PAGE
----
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Understanding Compound (COMP)
Compound is a blockchain-based cryptocurrency platform that enables borrowing and lending of various digital currencies. COMP is the cryptocurrency at Compound’s core, and is used to pay interest to the network’s lenders.
Here’s a closer look at what exactly Compound is and how Compound works. Keep reading to find out which cryptocurrencies are in the Compound ecosystem.
What is Compound (COMP)?
Compound is a blockchain protocol designed to enable cryptocurrency users to lend and borrow in an efficient, automated way. The Compound marketplace is powered by COMP, a cryptocurrency that’s compatible with the Ethereum blockchain network.
Compound enables borrowing and lending by using Ethereum-based smart contracts. Smart contracts are electronic contracts that are sometimes described as digital vending machines—specified actions are performed only when certain conditions are met.
COMP is a governance token, meaning that qualifying owners of COMP can submit proposals for governance changes to the community. The Compound community has received proposals focused on adding new currency markets, adjusting borrowing parameters, and implementing software updates. The minimum COMP balance to submit a proposal is 25,000, which is a significant hurdle that helps to ensure frivolous submissions don’t make it to the voting page.
The Compound protocol caps the COMP supply at 10 million tokens. More than six million COMP are already in circulation.
How does Compound (COMP) work?
Compound works using Ethereum-supported smart contracts. The processes of creating COMP tokens, charging and paying interest, and redeeming COMP for other currencies all use smart contracts.
Here’s how the Compound protocol works:
- Lenders stake cryptocurrency using Compound: Cryptocurrency holders wishing to lend their digital currencies can stake their assets with Compound. By staking—agreeing to not trade or sell—their crypto, lenders contribute to pools of liquid assets.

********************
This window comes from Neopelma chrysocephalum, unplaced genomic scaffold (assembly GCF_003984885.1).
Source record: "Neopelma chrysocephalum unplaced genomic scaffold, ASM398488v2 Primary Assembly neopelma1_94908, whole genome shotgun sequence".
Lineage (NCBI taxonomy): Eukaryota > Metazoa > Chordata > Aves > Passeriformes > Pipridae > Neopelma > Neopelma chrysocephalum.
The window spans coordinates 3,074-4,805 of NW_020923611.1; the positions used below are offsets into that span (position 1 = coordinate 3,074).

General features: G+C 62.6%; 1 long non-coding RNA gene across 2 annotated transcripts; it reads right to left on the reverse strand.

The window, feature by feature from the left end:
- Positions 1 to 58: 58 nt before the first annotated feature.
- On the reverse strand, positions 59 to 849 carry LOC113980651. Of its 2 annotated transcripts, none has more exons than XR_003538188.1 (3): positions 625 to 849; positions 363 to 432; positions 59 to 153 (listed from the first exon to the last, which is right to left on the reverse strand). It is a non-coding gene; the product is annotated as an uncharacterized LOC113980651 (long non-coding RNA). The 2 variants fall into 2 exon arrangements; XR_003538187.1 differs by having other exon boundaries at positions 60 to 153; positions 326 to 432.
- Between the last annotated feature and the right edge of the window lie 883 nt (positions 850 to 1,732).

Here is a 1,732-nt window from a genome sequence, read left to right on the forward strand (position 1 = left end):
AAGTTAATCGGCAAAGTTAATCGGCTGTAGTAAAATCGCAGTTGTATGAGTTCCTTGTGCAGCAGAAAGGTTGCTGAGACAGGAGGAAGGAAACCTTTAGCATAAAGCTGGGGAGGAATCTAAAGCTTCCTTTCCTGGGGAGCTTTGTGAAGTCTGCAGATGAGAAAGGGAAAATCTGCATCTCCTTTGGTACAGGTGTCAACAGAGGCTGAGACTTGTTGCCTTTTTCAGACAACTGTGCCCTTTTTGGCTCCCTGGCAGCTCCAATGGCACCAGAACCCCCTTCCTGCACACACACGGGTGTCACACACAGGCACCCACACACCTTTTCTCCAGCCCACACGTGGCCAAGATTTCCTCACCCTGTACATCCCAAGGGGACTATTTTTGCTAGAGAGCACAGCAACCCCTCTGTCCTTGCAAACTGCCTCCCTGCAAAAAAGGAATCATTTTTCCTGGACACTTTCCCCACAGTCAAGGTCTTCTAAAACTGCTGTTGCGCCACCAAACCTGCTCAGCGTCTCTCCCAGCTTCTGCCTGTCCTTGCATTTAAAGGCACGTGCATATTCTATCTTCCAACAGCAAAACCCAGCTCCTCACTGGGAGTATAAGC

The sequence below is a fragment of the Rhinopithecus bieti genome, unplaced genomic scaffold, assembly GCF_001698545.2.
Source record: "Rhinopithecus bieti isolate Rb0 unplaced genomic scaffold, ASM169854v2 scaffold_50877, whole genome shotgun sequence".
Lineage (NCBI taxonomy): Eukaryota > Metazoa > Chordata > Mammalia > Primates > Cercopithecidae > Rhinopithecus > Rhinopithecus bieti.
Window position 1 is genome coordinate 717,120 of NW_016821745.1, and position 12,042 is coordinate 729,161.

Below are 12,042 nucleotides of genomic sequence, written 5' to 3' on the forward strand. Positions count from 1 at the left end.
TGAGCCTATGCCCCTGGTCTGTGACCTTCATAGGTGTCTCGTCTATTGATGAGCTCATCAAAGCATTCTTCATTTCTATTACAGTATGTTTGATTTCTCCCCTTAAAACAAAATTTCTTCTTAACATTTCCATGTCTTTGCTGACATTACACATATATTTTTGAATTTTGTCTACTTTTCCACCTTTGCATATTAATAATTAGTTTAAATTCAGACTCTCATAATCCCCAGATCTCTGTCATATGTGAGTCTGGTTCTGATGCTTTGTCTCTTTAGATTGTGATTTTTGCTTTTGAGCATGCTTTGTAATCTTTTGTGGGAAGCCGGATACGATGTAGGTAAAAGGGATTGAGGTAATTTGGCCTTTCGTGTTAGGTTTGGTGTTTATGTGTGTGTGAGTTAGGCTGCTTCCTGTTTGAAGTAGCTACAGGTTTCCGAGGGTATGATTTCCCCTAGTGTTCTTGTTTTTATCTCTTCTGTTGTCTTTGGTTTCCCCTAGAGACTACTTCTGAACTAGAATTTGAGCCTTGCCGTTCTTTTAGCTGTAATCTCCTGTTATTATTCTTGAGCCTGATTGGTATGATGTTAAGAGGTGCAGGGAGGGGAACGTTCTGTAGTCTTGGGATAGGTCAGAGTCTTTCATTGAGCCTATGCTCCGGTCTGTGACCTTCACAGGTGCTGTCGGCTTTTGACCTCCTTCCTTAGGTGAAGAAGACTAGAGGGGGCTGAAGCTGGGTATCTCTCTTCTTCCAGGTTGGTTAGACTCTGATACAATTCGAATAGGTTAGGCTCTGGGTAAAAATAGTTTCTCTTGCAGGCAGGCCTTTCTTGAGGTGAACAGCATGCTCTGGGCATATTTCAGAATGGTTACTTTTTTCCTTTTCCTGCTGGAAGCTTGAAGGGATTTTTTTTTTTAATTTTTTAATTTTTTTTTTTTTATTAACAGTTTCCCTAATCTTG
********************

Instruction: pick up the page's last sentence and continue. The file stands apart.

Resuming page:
- Lenders are allocated COMP: When locking in their cryptocurrency tokens, lenders are issued COMP to indicate ownership of their staked digital assets.
- Borrowers receive cryptocurrency: The liquid pools of digital currencies are used to extend loans to borrowers. Borrowers do not need approval from a central bank authority like a bank to borrow crypto.
- Borrowers pay interest: Borrowers pay interest to the liquidity pools until the crypto loan is repaid.
- Interest is distributed to lenders: The liquidity pools, automatically using blockchain technology, distribute the interest proportionally among Compound’s lenders.
Compound’s interest rates fluctuate based on supply and demand. Interest rates generally decline when there’s an excess of lendable assets in a liquidity pool, and may increase if the supply of assets is scarce relative to demand.
COMP holders manage the network by voting on future changes to the Compound protocol. Anyone with an internet connection can participate in the Compound ecosystem, whether by simply owning COMP or utilizing Compound to lend and borrow digital currencies.
Cryptocurrency markets on Compound
Compound’s liquidity pools are organized into markets for various cryptocurrencies. The Compound protocol is potentially compatible with any Ethereum-based token, but COMP holders need to vote before a new cryptocurrency market is added.
COMP owners have already voted to support these specific crypto markets:
- Ether (ETH)
- USD Coin (USDC)
- Dai (DAI)
- Wrapped Bitcoin (WBTC)
- Tether (USDT)
- Basic Attention Token (BAT)
- Uniswap (UNI)
- Compound (COMP)
- TrueUSD (TUSD)
- 0x (ZRX)
- ChainLink (LINK)
- Maker (MKR)
- Fei USD (FEI)
- Sai (SAI)
- Yearn.finance (YFI)
- Aave (AAVE)
- Pax Dollar (USDP)
- SushiSwap (SUSHI)
- Augur v1 (REP)
A brief history of Compound
Compound was founded in 2017 by Robert Leshner and Geoffrey Hayes. The Compound network first went online in September of 2018.
The latest version of the Compound whitepaper was released in February 2019. The whitepaper was published to explain how the Compound protocol works and the specific technologies used to operate and secure the Compound network.
In April 2020, Compound transitioned to a community governance model that is decentralized. The change is what enabled qualifying owners of COMP to submit governance proposals for changes to Compound.